Most tear-jerky scene: Marcus (the ‘Boy’) kills a duck. It’s the cutest way to possibly kill a duck. Then Will and a pretty mom Will just met brings Marcus home and Marcus’ mom is passed out from an attempted suicide. The viewer quickly transports from a sunny day, complete with upbeat Badly Drawn Boy music, to a jarring image of a very realistic looking near-death. The entire thing is over in 2-minutes, but it stays with you for the rest of the film. Later, when the music soars with hope and there’s a happy ending involving a conversation about McDonald’s, I cry. Take away the Badly Drawn Boy score and I feel nothing.

Dancer in the Dark. Lars von Trier’s Björk film. The one where she’s going blind and will do anything to give her son a better life. Since it’s a Lars von Trier picture that means she’ll die a horrible, horrible death.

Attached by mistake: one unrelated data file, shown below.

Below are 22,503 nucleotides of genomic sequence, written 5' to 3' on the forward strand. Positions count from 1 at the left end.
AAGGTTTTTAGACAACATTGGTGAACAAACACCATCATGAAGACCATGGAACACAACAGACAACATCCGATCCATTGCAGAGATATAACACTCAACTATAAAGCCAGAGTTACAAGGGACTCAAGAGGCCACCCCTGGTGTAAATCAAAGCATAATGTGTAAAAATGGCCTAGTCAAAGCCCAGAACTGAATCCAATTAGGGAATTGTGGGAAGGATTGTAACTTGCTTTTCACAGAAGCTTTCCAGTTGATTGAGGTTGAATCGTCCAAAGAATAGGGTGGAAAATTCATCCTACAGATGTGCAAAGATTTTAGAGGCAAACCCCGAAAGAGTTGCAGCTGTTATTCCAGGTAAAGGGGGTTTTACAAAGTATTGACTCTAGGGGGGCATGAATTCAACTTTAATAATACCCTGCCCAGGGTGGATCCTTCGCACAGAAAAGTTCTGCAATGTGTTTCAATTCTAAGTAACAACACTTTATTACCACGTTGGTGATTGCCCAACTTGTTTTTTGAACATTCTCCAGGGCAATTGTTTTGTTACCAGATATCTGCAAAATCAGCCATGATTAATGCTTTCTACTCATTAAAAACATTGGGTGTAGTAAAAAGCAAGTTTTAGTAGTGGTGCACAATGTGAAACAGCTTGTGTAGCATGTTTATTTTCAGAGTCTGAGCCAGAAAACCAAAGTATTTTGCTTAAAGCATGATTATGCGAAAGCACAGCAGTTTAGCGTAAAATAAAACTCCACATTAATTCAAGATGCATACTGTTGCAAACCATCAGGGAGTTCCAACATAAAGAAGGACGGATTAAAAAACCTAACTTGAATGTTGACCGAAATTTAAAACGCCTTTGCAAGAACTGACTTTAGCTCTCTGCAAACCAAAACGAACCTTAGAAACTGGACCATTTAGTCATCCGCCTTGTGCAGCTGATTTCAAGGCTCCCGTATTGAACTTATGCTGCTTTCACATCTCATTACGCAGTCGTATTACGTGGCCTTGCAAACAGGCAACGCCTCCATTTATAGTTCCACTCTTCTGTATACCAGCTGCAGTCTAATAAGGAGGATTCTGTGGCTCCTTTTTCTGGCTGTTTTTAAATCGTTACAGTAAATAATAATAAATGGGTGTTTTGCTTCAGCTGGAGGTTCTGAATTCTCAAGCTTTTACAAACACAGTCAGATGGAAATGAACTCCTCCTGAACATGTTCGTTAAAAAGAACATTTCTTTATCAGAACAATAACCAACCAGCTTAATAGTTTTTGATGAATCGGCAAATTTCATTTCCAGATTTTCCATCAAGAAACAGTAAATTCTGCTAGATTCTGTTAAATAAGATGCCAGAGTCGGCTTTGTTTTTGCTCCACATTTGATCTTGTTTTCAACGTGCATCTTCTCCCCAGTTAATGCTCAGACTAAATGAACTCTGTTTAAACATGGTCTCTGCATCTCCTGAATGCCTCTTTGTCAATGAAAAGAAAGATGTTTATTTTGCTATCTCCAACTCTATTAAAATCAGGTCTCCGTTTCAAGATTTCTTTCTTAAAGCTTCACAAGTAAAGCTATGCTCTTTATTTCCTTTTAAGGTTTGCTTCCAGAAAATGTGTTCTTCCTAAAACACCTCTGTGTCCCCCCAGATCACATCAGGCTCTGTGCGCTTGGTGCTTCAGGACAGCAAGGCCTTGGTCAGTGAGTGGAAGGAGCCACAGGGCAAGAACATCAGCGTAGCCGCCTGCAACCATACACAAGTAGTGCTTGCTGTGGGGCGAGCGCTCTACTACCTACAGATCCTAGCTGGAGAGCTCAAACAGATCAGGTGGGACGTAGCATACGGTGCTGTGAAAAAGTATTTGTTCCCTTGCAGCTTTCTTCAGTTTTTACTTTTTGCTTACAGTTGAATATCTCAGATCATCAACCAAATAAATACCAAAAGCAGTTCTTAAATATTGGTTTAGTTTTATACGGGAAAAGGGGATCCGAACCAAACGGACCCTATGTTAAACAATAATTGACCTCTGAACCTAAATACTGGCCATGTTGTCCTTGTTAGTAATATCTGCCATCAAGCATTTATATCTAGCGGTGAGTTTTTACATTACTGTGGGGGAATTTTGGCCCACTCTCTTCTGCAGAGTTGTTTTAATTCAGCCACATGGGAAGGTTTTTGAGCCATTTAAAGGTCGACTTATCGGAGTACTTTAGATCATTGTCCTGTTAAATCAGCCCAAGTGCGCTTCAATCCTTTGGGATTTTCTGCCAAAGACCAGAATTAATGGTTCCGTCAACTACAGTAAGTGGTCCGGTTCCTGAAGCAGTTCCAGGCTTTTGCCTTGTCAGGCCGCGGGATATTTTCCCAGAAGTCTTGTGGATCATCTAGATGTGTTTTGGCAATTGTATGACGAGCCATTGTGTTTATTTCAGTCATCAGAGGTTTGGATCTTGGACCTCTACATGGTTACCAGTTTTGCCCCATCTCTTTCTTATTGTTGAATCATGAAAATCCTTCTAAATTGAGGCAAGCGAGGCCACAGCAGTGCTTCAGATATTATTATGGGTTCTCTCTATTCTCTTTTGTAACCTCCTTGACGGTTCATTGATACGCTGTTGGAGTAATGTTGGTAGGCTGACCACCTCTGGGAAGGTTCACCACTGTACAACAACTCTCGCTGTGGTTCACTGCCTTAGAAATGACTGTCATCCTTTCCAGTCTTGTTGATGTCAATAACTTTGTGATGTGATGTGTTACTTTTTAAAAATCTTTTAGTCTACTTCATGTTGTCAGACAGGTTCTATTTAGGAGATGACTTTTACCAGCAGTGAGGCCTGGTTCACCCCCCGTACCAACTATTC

Most tear-jerky scene: The six-minute execution scene. Shot on handheld cameras, we’re submitted to an uncomfortably realistic portrayal of a woman about to lose her life. There are tears. They sound like real tears. There’s no score. It’s rough. It’s almost unwatchable. Then Björk starts singing and you tear up and you fight back your tears and the singing stops and you can no longer stop the tears. Sadly, this is not what people remember from this remarkable achievement. People remember the swan dress. A song from the movie was nominated for Best Original Song and Björk wore a swan dress because SHE’S AN ARTIST and now her acting is forgotten. That’s another reason to cry.